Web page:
The sound of a muezzin exhorting Muslim worshippers to hurry to salvation is not one that could often have been heard within the former Regency church of Holy Trinity in the seaside resort of Brighton.
Right on cue, though, the distinctive chant echoes out, filling every nook and cranny of the 200-year-old building, from the galleries to the arched stained-glass windows and timber-clad chancel at either end.
It comes as Mohamad Hafez is recounting the day he fell under the spell of his birthplace, Damascus, having returned to it as a teenager after a 14-year absence.
“Walking down the old city streets looking at mosques right next to churches, and synagogues next to secular galleries and nude sculptures … I went there from a very conservative culture in Saudi Arabia,” Hafez, 37, tells The National.
“Seeing the bustling city life, with merchants and calls to prayer,” he says, pausing to smile at the perfectly timed adhan issuing out of a loudspeaker hidden in one of his artworks, “and bells ringing together with children playing and the car horns, it was very hard not to fall in love with this collective celebration of diversity.”
The recording of the busy streetscape is clearly audible even over the hustle and hammering of the team assembling Hafez’s 'Journeys from an Absent Present to a Lost Past' exhibition in the historic residence of the visual arts organisation Fabrica.
Art handlers wearing blue surgical gloves have already carefully opened the dozen or so timber shipping crates to decant the series of miniature dioramas of his native Syria now hanging on the walls.
Each box was stencilled with FRAGILE in black lettering but the romantic snippets of memories and sounds of a bygone era contained within Framed Nostalgia #3 might arguably have warranted a more strongly worded warning.
It occupies an extra special place in the heart of Hafez — and that of his new wife, Luisa. “That’s the only piece I don’t own,” he says. “It’s owned by her, and I told the guys that if they damage it, they ruin my marriage. Anything else is fair game.”
His immersive process involves the study of photographs of Damascus from before and during the civil war, dimming the lights, brewing Arabic coffee, burning bakhour and incense, and putting on acoustic Middle Eastern music.
What emerges from the induced sentimental state as if, as Hafez puts it, he were a 3D printer are scenes of urban fabric that draw on his training as a corporate architect but come with a political charge.
“I really don’t remember much of the detail, how it comes together,” he says. “It’s a weird feeling. What I enjoy most is that I am discovering this detail as though I am a spectator seeing it for the first time, and that’s very, very fulfilling.”
Frustrated at prevailing narratives, Hafez took a sabbatical from architecture three years ago to focus fully on using his mix of street art, sculpture and activism to respond to thorny issues such as the atrocities in the ongoing conflict or dehumanisation of refugees.
“It is my foot in the door,” he says. “The more the sabbatical continues, the more I’m realising the urgency of the message and sense of agency because there are thousands of architects who can build skyscrapers, thousands.
“But how many of them are Syrian, Arab, Middle Eastern, practising Muslims, raised in Saudi Arabia, educated in the Midwest of the United States, and can talk the talk that will build bridges between people?”
Hafez says the crisis in his homeland has caused a spiritual awakening within him. Which may explain what he was doing on a three-week retreat in Malaysia when he heard news of a concert being held nearby in the capital by the ensemble Al Firdaus that he often listens to in his art studio while working.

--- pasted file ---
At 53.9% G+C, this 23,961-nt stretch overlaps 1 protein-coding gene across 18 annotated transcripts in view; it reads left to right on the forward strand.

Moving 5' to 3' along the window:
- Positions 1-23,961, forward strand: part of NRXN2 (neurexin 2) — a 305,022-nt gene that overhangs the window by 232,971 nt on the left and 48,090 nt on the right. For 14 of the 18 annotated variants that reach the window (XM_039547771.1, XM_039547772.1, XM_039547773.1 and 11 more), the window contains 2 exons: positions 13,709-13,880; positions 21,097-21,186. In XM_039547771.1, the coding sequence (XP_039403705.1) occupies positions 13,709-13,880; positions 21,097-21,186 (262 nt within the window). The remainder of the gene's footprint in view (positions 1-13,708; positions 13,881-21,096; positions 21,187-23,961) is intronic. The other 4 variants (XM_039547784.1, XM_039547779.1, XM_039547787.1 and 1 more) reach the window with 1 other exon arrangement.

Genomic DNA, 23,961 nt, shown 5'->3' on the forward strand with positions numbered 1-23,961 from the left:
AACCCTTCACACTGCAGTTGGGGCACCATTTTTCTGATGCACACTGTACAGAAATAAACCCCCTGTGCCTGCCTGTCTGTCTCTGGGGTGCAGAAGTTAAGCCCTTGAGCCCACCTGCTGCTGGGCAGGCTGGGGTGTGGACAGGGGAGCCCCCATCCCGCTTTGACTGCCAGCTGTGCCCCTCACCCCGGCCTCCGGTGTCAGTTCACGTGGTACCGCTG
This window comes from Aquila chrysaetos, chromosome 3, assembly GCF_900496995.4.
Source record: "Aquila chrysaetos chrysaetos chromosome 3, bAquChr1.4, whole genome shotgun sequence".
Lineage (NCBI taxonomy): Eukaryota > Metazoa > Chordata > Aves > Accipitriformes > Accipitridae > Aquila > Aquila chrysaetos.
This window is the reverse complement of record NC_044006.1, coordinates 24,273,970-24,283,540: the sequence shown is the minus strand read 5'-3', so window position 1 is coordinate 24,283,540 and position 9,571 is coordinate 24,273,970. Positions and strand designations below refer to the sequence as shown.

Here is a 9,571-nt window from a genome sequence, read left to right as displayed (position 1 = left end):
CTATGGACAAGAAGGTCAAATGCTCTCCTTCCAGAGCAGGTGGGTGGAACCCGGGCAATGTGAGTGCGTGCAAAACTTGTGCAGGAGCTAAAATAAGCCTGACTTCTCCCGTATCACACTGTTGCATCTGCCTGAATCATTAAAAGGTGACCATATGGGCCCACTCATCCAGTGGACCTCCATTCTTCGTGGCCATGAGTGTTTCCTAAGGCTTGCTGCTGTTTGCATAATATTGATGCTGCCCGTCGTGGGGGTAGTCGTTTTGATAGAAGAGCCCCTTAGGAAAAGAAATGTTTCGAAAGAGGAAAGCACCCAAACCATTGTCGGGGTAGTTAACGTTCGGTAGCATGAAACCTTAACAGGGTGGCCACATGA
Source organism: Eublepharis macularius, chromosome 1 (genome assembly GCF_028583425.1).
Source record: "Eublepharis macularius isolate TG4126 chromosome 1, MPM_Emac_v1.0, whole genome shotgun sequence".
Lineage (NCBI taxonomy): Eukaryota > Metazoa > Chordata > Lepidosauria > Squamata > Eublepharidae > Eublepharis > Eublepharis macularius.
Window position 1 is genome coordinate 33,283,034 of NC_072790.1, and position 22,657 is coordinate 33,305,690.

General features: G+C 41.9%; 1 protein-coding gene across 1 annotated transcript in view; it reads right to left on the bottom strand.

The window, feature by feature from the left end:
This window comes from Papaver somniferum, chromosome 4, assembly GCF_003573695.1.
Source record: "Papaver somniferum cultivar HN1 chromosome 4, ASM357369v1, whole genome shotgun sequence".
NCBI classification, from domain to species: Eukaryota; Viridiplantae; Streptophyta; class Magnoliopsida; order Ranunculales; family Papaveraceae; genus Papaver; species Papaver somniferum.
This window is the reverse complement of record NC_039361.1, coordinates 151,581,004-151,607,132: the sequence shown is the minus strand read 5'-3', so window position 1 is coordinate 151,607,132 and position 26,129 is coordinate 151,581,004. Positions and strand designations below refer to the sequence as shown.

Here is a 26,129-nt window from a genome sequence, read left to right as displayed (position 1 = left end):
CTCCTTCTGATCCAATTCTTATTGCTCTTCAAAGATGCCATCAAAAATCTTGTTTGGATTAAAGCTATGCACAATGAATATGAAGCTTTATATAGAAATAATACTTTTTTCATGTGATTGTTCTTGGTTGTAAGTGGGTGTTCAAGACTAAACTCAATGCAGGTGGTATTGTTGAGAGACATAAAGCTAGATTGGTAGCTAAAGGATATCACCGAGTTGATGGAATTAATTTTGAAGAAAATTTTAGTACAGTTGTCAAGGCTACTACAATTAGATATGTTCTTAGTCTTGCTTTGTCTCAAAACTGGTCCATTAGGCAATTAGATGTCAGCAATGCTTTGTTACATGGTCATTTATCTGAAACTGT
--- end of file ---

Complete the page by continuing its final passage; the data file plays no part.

Particularly captivated by the cellist Luisa Gutierrez, it wasn't long before Hafez engineered a visit by Al Firdaus to Yale University, in New Haven, Connecticut, where he is a Silliman College Fellow.
He hosted the ensemble for dinner and invited them to his studio crammed full of paraphernalia, shelves and bins overflowing with scaled-down furniture and toys, dried plants and jewellery, Christmas ornaments and shells, electrical appliance innards and paints.
There, Hafez engaged all the musicians in conversation except for Luisa, who, overwhelmed by the atmosphere, was sitting on a chair staring at the artist’s latest labour of love — Framed Nostalgia #3 — and listening to the evocative audio with tears in her eyes.
“I think what happened is that she clicked into the street scene,” he says. “It’s common for people to come out crying from my exhibitions. Well, fast forward and that became her dowry for our wedding last year.”
Though Hafez was born in Syria, his own tale deviated early on when the family moved to a military compound in Al-Kharj in central Saudi Arabia, where he spent many happy hours supervising the construction of buildings out of whatever he and his playmates could lay their hands on.
Other than the lengthy commute to the elite Najd National School by bus 100 kilometres away in Riyadh, Mohamad never ventured outside the base where his father was head surgeon in the attached hospital.
“There was no need. It was a protected bubble in all respects, and really gave me a true childhood like building forts using found objects. I would boss my friends around, saying ‘No, no, this way, let’s put a window here, you see?’ Twenty years later, I’m going ‘You idiot, you’ve been doing architecture since you were 6 years old.'”
Hafez returned to his birthplace intermittently for holidays that were mostly whiled away in swimming pools, and only properly at the age of 15 when his father took early retirement.
Presided over by his sociable mother, the household became a “cultural salon” that inspired his latest architectural endeavour, Pistachio Cafe, below his studio on the northern shore of Long Island Sound.
It offers the experience of being hosted in what his domicile might have been like, transporting customers with mosaic tables and vintage radios, and bounty made by refugee chefs and cooks such as “the lady who makes shawarma for me from her kitchen at home”.
He is as entranced now with the world’s oldest continuously inhabited city as he was back then when his teenage self would wander its souqs and alleyways with sketch book in hand at any available opportunity.